All of this led me to crash and burn.  It was too much to take on my shoulders.  I wanted the perfect family and children.  I wanted to help save our country.  My ideal home school family was shattered when my oldest son was officially diagnosed as bipolar when he went into a psychiatric hospital as a teenager.  He went on to become a prodigal son, and I found my perfect plan did not guarantee what I hoped it would.

The Transition from Homeschooling to School

Something had to give after I hit bottom.  I could not function well enough to meet basic needs for everyone and home school.   I agonized for months over the decision to send my children to school.  I hated to admit defeat, which really was prideful of me, but I finally relented.  In 2011, after 16 years, I realized my ideal and my reality did not match, and that is why it was not working.  We began by putting our oldest at home into high school, two years later; we added 3 more children to school and finally this fall, all 5 of my children at home are in school.

As you can imagine, this has been an enormous change for my family.  The children have adapted well, but I have had more of a problem.  This change has been like losing a job.  It has been my job for 19 years.  I have looked pride in the face and realized that I have made homeschooling and my family an idol.  This  is painful to realize that I placed my identity in homeschooling.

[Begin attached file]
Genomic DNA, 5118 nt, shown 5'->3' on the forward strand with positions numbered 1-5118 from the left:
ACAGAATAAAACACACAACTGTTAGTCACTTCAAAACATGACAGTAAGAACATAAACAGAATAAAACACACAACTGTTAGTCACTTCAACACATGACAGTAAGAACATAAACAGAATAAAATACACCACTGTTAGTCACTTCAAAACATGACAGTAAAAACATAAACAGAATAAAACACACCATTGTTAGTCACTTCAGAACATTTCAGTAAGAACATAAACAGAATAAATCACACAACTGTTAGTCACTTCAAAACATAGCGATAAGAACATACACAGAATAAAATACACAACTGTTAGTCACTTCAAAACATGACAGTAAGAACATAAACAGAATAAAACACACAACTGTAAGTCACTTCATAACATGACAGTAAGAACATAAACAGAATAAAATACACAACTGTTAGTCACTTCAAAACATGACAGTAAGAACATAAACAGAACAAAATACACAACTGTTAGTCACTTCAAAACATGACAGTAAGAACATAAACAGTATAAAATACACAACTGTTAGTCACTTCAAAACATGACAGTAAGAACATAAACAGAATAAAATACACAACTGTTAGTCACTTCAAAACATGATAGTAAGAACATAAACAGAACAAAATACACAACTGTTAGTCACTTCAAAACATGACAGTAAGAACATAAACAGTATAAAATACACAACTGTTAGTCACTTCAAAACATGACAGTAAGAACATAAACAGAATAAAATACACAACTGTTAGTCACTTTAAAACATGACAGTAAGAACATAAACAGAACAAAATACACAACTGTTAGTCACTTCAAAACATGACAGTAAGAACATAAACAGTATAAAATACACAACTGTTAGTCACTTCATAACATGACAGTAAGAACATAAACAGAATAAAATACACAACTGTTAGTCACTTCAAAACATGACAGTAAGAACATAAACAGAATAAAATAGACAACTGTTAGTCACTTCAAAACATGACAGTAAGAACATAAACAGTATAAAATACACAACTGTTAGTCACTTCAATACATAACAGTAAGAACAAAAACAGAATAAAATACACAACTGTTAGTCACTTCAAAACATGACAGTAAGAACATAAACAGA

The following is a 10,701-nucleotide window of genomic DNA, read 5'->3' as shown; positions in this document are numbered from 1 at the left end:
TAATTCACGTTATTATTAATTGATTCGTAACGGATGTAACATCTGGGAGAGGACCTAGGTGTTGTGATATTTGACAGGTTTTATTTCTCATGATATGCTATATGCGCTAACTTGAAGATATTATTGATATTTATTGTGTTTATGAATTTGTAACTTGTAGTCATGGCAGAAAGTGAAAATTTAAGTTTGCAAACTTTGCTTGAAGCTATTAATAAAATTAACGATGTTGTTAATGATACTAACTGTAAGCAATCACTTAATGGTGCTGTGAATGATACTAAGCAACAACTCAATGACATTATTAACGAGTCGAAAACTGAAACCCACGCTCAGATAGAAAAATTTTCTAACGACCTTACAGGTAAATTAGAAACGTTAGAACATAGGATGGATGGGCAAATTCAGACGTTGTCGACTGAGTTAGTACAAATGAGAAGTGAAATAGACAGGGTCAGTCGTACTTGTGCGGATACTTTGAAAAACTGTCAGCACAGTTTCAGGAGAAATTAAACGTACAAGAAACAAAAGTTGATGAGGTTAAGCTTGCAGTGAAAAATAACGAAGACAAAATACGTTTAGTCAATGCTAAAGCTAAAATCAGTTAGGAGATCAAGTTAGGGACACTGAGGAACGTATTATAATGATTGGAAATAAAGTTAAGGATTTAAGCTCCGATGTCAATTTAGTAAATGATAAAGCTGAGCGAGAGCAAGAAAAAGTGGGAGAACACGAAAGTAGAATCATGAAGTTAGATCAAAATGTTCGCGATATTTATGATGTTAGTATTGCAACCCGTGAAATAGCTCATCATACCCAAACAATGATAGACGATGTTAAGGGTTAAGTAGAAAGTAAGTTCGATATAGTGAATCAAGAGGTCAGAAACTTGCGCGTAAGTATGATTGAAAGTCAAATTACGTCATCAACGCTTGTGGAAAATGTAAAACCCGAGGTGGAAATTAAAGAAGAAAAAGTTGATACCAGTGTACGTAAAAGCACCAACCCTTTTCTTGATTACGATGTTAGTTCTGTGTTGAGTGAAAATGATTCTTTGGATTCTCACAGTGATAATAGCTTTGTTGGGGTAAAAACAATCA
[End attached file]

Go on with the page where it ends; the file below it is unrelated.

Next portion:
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Following God’s Will

God has stripped me of so much and is making me see my need for Him.  I am slowly realizing that I am not the one in control.  I admit that I have been trying to control all of the results and it comes down to me not trusting Him.  I have come to realize the startling fact that God can protect and take care of my children no matter how they are educated.  I have to do my part, but He is about results.  He can work grace into any situation.  This is how I am slowly making peace with everything.

I  also realize that I have to take care of myself so that I can care for my family.  You can only pour yourself out so much without needing to replenish.  God has let me know this is my time to do this replenishing.  It feels so strange to me, not to have so much responsibility for their education, but deep down, I know this is His will for us right now.  I have felt like a failure and even had other homeschoolers say that I gave up.  This is not helpful at all, but I have to tune out the naysayers, including myself, and listen to Him.